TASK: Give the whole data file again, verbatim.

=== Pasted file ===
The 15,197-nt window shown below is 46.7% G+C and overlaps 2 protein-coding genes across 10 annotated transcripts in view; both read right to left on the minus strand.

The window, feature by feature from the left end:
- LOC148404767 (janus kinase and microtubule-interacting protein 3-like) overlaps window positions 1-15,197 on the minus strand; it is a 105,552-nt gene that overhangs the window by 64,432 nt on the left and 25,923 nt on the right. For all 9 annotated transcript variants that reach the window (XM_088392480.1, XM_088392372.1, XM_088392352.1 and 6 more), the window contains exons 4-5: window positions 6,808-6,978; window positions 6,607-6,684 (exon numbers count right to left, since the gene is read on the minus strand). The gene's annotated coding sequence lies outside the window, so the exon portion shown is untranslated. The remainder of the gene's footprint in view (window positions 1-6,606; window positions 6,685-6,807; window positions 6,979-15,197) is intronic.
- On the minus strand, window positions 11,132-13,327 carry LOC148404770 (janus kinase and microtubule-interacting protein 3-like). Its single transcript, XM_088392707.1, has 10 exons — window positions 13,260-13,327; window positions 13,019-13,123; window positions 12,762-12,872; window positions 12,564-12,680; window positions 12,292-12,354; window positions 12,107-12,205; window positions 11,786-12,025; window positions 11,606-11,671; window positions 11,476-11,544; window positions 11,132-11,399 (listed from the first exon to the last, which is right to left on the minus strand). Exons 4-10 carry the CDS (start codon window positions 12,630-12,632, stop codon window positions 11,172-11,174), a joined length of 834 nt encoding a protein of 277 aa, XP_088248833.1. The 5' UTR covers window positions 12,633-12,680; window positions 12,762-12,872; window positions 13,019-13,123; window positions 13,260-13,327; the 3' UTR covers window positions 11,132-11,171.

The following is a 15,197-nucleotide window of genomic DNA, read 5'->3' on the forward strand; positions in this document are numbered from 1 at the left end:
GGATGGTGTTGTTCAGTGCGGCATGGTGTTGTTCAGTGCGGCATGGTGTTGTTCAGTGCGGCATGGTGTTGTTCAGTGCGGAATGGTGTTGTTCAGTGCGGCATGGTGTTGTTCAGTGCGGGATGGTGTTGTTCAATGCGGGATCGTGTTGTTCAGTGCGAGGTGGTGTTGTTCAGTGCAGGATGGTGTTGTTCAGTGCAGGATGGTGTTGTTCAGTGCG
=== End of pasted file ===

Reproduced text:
The 15,197-nt window shown below is 46.7% G+C and overlaps 2 protein-coding genes across 10 annotated transcripts in view; both read right to left on the minus strand.

The window, feature by feature from the left end:
- LOC148404767 (janus kinase and microtubule-interacting protein 3-like) overlaps window positions 1-15,197 on the minus strand; it is a 105,552-nt gene that overhangs the window by 64,432 nt on the left and 25,923 nt on the right. For all 9 annotated transcript variants that reach the window (XM_088392480.1, XM_088392372.1, XM_088392352.1 and 6 more), the window contains exons 4-5: window positions 6,808-6,978; window positions 6,607-6,684 (exon numbers count right to left, since the gene is read on the minus strand). The gene's annotated coding sequence lies outside the window, so the exon portion shown is untranslated. The remainder of the gene's footprint in view (window positions 1-6,606; window positions 6,685-6,807; window positions 6,979-15,197) is intronic.
- On the minus strand, window positions 11,132-13,327 carry LOC148404770 (janus kinase and microtubule-interacting protein 3-like). Its single transcript, XM_088392707.1, has 10 exons — window positions 13,260-13,327; window positions 13,019-13,123; window positions 12,762-12,872; window positions 12,564-12,680; window positions 12,292-12,354; window positions 12,107-12,205; window positions 11,786-12,025; window positions 11,606-11,671; window positions 11,476-11,544; window positions 11,132-11,399 (listed from the first exon to the last, which is right to left on the minus strand). Exons 4-10 carry the CDS (start codon window positions 12,630-12,632, stop codon window positions 11,172-11,174), a joined length of 834 nt encoding a protein of 277 aa, XP_088248833.1. The 5' UTR covers window positions 12,633-12,680; window positions 12,762-12,872; window positions 13,019-13,123; window positions 13,260-13,327; the 3' UTR covers window positions 11,132-11,171.

The following is a 15,197-nucleotide window of genomic DNA, read 5'->3' on the forward strand; positions in this document are numbered from 1 at the left end:
GGATGGTGTTGTTCAGTGCGGCATGGTGTTGTTCAGTGCGGCATGGTGTTGTTCAGTGCGGCATGGTGTTGTTCAGTGCGGAATGGTGTTGTTCAGTGCGGCATGGTGTTGTTCAGTGCGGGATGGTGTTGTTCAATGCGGGATCGTGTTGTTCAGTGCGAGGTGGTGTTGTTCAGTGCAGGATGGTGTTGTTCAGTGCAGGATGGTGTTGTTCAGTGCG